We have had clients who had rooms full of items ordered from QVC or Amazon but never opened them. We had a client whose father had not only an entire home to sort through, but 8 storage lockers, some of which contained very valuable antique items. And we have had clients who know they will not have room in their new home for some things that are extremely special to them. We try to connect them with someone who will care as much for that item as they do. We have donated pianos to Boys and Girls Clubs, entire sets of china to churches and a violin to a child whose family could not afford one. And MY most treasured partner is my eBay reseller who connects the seller (who thinks no one will want what they have) to a buyer (who has been looking for that thing forever).
Because it can be such an emotional journey for some clients, we recognize that people will often have a feeling of helplessness or loss of power when having to make so many decisions on what to do with their things. We try to restore some of that “power’ by letting them choose what days and times they want to work and what “categories” they want to sort their things into (i.e. recycle, sell, store, donate, etc.). We are there to offer suggestions, to guide and to advise. We warn them that this needs to be done in short blocks of time, say 4-5 hours. In that amount of time, they will have made hundreds of decisions and the brain just cannot manage one more decision and that “overwhelming” feeling steps in. They are the master of the ship. We just guide it.
Companies like mine help people get rid of the things that are cluttering their homes and their lives. My definition of clutter is the ability of things to “automatically” multiply. Where does it all come from? Some of our clutter habits start in our childhood. We had a client who kept buying new dresses all the time, never wore them and kept the price tags on, because she was deprived of new clothes as a child. Those clothes filled an emotional need for her. Another client could not part with her sister’s piggy bank collection, so it sat in boxes in the basement. And then there is the familiar excuse, “What if I might need it someday?”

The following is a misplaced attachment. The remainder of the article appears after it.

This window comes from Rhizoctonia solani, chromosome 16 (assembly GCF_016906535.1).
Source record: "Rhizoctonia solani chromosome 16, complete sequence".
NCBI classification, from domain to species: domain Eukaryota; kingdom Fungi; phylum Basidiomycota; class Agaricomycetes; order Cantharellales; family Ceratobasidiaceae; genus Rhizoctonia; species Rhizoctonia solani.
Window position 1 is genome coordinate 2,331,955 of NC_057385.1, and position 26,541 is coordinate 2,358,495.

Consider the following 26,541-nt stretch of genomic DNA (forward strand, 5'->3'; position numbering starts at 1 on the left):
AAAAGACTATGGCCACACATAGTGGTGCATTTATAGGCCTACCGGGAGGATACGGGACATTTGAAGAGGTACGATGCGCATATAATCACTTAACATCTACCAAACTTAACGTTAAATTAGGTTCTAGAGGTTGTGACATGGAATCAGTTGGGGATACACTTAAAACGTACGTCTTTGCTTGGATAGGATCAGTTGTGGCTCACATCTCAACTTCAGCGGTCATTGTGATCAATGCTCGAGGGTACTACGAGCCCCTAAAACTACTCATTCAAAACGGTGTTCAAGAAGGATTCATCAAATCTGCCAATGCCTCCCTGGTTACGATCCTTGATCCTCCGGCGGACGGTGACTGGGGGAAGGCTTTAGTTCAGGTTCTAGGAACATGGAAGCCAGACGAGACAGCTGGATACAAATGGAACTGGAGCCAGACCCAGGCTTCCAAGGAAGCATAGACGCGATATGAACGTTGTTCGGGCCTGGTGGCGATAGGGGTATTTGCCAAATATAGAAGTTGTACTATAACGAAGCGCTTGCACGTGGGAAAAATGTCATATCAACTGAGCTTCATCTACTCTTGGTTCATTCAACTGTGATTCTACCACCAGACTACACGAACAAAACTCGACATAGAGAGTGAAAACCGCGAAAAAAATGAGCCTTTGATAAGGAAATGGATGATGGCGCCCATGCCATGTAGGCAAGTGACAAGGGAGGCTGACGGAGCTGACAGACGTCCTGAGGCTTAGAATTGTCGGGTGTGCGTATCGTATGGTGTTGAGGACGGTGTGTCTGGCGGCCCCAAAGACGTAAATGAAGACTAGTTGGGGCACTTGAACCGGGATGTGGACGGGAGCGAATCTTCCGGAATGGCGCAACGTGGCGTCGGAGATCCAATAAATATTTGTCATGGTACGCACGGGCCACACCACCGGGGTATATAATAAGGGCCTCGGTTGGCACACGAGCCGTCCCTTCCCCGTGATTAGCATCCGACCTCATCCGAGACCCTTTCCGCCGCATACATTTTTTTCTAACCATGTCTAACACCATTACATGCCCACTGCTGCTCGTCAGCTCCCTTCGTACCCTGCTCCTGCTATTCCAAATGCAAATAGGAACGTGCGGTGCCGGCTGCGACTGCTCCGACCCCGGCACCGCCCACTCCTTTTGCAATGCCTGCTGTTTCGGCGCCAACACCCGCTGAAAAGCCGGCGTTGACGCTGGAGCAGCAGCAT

But the people who pay most dearly for our decisions are the people who are left to sort through it all when we die. If a client has specific jewelry, books or other treasured possession that they want to leave to someone specifically, we suggest that they make a list of these items (possibly with photos) and include it in their will or other legal documents. For when we die, no one will ever know what we want unless we have told them. The old adage, “You can’t take it with you,” is true, but you can bet that very often those left behind wish you had!
From my point of view, we have become a nation fixated on “want” over “need.” So much of what we have we didn’t need in the first place. There are countless books, articles and even YouTube videos on how to contain and manage clutter. But we wouldn’t have it in the first place if we would not surround ourselves with things we don’t really need, that don’t fit, don’t work, we don’t like and we don’t even want anymore.
Now where are my reading glasses? Oh yes! Under the pile of magazines I was going to read…someday!